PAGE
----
Matthew Clapp is the head of business development and asset management at EQONEX a Nasdaq-listed digital assets financial services company
The wave of bearish volatility dragging down the digital asset markets over recent months is not new for long-time observers. However, there is a distinctly different sentiment towards cryptocurrencies in 2022 compared to previous bear markets in 2018 and 2015. Back then, traditional investors had not yet begun to see crypto as an investable asset and tended to perceive the dramatic falls in price more as a death knell for Bitcoin than as an inevitable downside to the periods of extreme bullishness that preceded them.
This time, investors across the Middle East from traditional finance seem to be far less cautious in their attitude to digital assets – even though the current bear market was ushered in by a series of high-profile collapses, such as Terra’s UST and LUNA tokens and lending firm Celsius. Nevertheless, the market seems undeterred, and demand for cryptocurrency products among investors such as high net-worth (HNW) individuals and family offices remains high. In June, Capgemini published its 2022 World Wealth Report, which found that among 2,973 HNW individuals, 71 per cent had invested in digital assets, rising to over 90 per cent among those aged under 40. Plus the Middle East and North Africa (Mena) region was the fastest-growing market for crypto adoption during the last year, according to Chainalysis, signalling a strong appetite from investors for the asset class.
It is evident that the entry of wealthy millennials and Gen Z participants to the market is playing a part, but the overall bleakness of the macroeconomic outlook could also be a contributing factor to the ongoing appetite for cryptocurrencies. Whatever the reasons, some financial institutions have been more reticent than others when it comes to meeting demand.
JPMorgan Chase chief Jamie Dimon, for instance, is famously anti-crypto, having recently doubled down on his scepticism during a congressional testimony to US lawmakers. However, during a previous outburst, even he acknowledged that many of his clients took an opposing view and that his bank would ultimately need to meet demand.
Tapping traditional financial products
Given the ongoing regulatory fog around cryptocurrency in many major jurisdictions like the United States, institutions and cryptocurrency operators offering digital asset services to investors find they must tread carefully to avoid excessive compliance and operational risks. Not only is there the fact that any offering must not fall foul of existing laws governing financial markets, but also that some services, such as custody provision, involve substantial investment in digital infrastructure.
As such, many providers are seeking ways to offer their clients indirect exposure to digital assets through vehicles such as exchange-traded products or derivatives. The Nasdaq Dubai listed its first regulated listed digital asset-based fund last year. Using these traditional structures gives investors greater flexibility when it comes to managing both risk and volatility. Regulators have shown themselves willing to approve exchange-traded products such as EQONEX’s physically-backed Bitcoin ETN, meaning they can be traded safely on regulated, globally recognised exchanges.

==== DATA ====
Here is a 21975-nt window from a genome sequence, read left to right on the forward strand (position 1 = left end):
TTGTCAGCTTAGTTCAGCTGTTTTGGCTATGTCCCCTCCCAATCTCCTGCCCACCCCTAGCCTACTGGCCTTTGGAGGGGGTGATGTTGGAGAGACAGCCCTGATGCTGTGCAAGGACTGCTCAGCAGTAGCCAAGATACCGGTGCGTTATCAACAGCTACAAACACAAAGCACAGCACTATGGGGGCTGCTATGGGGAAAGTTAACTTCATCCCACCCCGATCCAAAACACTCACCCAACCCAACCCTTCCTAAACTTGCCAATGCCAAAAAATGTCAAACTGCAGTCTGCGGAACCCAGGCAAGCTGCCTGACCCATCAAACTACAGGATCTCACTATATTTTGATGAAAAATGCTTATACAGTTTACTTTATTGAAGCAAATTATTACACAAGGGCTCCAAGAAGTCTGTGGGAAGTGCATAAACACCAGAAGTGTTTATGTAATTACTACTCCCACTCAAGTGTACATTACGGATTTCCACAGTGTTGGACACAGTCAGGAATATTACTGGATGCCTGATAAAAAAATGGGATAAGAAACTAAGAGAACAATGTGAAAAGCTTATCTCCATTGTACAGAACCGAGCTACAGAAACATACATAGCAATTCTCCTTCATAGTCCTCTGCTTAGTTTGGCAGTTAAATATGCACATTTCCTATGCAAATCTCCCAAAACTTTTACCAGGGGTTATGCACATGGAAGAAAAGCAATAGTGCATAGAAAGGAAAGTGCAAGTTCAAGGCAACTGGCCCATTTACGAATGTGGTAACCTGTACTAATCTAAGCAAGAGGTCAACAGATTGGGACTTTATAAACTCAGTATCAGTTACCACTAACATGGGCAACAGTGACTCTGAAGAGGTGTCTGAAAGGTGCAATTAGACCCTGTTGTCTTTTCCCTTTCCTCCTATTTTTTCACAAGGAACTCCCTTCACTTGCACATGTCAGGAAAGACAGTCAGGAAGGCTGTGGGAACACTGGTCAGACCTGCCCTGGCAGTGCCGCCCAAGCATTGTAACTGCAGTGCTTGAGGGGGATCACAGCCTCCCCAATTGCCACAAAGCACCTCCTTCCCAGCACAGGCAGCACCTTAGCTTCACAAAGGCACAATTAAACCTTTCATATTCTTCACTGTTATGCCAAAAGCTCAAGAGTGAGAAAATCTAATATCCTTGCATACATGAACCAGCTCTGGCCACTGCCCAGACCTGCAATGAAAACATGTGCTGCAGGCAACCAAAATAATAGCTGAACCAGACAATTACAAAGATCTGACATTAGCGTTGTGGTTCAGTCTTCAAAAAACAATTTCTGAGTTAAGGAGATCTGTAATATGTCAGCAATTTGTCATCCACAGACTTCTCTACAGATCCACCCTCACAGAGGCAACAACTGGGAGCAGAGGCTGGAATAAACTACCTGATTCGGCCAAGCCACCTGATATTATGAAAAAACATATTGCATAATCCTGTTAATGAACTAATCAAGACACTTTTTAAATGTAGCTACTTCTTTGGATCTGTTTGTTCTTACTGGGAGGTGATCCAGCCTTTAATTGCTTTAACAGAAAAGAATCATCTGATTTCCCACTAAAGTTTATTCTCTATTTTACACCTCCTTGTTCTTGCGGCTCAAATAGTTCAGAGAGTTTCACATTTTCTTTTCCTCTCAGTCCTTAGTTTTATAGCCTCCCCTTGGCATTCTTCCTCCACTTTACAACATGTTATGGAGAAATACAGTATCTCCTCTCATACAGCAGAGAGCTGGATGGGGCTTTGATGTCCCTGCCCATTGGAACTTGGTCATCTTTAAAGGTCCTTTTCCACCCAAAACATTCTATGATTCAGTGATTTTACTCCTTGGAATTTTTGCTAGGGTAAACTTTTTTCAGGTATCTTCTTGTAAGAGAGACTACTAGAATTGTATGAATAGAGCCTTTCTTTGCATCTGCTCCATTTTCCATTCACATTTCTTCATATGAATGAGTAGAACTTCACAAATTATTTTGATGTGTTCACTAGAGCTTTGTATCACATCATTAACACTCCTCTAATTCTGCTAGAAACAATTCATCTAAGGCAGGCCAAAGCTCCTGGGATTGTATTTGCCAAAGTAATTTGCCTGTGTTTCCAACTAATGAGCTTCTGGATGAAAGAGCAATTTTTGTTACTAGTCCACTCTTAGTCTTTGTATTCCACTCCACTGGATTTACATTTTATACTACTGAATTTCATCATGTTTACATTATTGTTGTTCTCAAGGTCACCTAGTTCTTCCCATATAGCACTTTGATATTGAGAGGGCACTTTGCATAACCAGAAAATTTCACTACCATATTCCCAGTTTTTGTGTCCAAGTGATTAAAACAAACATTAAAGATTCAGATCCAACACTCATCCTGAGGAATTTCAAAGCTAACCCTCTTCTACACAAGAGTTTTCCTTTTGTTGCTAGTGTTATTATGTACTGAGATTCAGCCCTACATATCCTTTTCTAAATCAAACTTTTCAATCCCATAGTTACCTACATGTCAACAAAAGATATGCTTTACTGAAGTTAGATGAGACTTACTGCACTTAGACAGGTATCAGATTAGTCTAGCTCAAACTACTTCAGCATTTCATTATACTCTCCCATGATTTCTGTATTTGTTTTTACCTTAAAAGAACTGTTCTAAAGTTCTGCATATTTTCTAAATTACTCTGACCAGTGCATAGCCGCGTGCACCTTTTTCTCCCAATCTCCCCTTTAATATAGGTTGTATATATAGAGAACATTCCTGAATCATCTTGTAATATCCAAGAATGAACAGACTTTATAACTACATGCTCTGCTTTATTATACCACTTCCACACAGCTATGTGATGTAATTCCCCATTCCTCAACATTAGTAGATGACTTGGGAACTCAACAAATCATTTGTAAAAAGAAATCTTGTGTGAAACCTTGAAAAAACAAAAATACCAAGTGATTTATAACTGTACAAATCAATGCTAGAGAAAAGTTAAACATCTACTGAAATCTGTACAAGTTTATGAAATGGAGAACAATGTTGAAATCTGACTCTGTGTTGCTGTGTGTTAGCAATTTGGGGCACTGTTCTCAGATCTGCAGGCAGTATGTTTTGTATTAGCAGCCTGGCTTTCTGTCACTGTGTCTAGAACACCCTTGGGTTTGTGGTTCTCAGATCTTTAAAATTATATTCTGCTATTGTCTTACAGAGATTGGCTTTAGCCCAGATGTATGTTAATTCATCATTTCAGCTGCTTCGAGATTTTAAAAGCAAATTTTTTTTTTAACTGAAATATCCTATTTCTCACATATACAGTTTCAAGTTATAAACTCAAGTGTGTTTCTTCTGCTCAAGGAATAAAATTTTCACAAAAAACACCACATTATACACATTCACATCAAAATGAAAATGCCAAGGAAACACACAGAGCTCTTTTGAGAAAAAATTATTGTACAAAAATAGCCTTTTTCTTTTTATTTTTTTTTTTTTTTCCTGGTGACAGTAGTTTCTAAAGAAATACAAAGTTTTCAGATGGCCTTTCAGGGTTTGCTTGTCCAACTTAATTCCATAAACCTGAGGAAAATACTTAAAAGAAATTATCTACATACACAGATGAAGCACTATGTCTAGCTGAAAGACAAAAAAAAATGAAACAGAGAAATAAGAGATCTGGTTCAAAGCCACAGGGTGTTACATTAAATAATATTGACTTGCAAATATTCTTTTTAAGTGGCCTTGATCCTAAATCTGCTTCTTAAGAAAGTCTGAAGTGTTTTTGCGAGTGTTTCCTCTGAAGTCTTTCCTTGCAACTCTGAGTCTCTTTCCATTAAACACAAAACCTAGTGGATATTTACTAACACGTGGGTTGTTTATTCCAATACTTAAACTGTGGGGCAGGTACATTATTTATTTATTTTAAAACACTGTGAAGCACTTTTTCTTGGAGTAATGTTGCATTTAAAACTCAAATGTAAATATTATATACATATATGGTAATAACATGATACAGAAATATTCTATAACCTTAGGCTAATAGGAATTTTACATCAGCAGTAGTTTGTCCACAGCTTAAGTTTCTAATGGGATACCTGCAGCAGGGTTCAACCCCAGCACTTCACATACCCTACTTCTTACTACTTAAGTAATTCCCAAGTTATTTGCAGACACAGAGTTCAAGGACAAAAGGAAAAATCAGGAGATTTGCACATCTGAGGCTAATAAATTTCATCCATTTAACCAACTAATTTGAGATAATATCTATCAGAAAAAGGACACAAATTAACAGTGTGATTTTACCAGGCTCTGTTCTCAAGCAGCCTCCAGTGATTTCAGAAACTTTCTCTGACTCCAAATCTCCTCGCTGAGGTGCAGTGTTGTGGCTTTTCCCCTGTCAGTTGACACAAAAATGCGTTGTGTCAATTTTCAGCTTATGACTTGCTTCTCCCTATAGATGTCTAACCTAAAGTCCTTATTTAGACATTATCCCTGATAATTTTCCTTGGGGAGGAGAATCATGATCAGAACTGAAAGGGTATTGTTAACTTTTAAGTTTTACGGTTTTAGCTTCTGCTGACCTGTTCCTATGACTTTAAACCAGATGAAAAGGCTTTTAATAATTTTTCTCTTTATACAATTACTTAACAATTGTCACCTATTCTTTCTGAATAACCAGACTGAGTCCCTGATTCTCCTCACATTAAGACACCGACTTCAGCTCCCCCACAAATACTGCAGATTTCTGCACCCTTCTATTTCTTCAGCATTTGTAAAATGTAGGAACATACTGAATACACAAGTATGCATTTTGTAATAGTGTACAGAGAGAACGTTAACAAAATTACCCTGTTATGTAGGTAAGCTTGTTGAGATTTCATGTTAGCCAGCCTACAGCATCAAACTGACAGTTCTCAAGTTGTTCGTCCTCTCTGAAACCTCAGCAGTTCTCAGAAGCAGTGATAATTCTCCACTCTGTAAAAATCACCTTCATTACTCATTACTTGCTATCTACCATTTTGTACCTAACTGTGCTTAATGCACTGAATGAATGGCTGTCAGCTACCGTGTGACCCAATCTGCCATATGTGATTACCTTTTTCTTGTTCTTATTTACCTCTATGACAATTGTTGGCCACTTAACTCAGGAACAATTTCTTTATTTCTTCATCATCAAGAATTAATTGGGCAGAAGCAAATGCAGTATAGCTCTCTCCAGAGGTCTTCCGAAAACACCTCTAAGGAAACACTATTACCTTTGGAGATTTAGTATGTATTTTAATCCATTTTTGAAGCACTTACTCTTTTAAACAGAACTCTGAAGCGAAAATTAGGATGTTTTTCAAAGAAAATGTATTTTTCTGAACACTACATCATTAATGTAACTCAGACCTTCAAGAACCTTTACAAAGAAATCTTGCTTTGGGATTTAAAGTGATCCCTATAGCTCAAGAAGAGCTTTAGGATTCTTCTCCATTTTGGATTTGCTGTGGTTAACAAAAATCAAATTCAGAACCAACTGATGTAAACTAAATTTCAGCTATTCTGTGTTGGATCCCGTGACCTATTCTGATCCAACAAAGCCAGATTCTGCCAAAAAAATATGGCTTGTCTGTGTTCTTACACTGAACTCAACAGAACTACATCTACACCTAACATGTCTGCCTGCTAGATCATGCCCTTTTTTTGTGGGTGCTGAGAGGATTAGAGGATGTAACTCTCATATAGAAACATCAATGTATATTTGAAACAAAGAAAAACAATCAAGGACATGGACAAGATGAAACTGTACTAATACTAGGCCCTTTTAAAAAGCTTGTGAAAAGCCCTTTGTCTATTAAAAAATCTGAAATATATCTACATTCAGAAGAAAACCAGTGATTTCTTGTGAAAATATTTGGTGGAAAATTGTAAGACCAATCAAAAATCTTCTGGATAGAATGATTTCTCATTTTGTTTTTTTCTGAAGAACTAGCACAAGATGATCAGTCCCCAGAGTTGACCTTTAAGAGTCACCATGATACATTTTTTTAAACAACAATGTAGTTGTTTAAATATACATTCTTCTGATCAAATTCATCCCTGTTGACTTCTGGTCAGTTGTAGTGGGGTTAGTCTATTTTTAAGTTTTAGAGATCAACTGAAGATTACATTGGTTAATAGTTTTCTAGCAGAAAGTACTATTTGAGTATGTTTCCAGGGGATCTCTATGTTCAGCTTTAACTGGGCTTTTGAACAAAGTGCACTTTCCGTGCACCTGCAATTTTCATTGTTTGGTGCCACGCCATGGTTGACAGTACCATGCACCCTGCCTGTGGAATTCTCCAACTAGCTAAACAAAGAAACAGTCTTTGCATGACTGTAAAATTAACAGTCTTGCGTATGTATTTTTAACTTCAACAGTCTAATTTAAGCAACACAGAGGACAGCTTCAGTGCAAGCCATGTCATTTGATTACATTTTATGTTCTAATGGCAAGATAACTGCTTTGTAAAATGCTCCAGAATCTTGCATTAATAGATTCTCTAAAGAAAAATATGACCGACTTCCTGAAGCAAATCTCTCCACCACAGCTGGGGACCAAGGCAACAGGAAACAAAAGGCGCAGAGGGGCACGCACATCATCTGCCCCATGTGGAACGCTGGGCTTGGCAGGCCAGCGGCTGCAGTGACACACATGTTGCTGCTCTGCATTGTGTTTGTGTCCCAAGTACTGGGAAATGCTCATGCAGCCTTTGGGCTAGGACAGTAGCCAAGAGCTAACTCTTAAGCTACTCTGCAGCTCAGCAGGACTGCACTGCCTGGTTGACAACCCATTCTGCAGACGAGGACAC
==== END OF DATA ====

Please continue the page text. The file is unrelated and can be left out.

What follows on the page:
As such, these products are also more quickly liquidated than physically-held Bitcoin in times of extreme volatility. Although a Bitcoin trade is very fast, the need to hold assets in secure cold storage often means they are not instantly accessible. Furthermore, without all the overheads associated with digital asset custody, exchange-traded products, structured products, and other indirect exposure vehicles can offer the potential for greater returns to investors, in turn making them more attractive to banks and other issuers.
Nascent market with burgeoning competition
The high demand and relatively low barriers to market for issuers willing to play ball with the regulators mean that there is now a rapidly-growing market for crypto-based exchange-traded products and other innovative investment vehicles. The FT recently highlighted a swathe of new digital asset launches in Asia, underscoring previous reports that the region was proving particularly impervious to the downturn in cryptocurrencies.
However, similar growth patterns have played out across virtually all areas of the cryptocurrency sector over recent years, including exchanges, institutional services, DeFi protocols, and other segments. Based on the success of a few early entrants, many players rush into the market, and it quickly becomes crowded with operators offering carbon copy variations of the same product. But invariably, only a small handful of standout operators rise head and shoulders above the rest.
At this relatively early stage, it is hard to predict which of the current ETPs or issuers will become the darling of the lucrative market for HNW individuals and family offices in the Middle East. However, given the priorities and preferences of this group, it seems most likely that it will be those crypto players who can demonstrate their commitment to regulations, with strong teams and superior products that will ultimately break through to long-term success.
Even despite the rapidly increasing pace of adoption, it is still very early in the cryptocurrency journey for HNW individuals and family offers as an investor class. They may view crypto as a more investable asset than several years ago, but nevertheless, digital assets are still a relatively small proportion of most investors’ portfolios. As such, firms leveraging traditional financial wrappers and exchange-traded products to maximum effect are primed to support further adoption of cryptocurrencies by this wealthy and highly influential group in the world’s fastest growing region for crypto investing.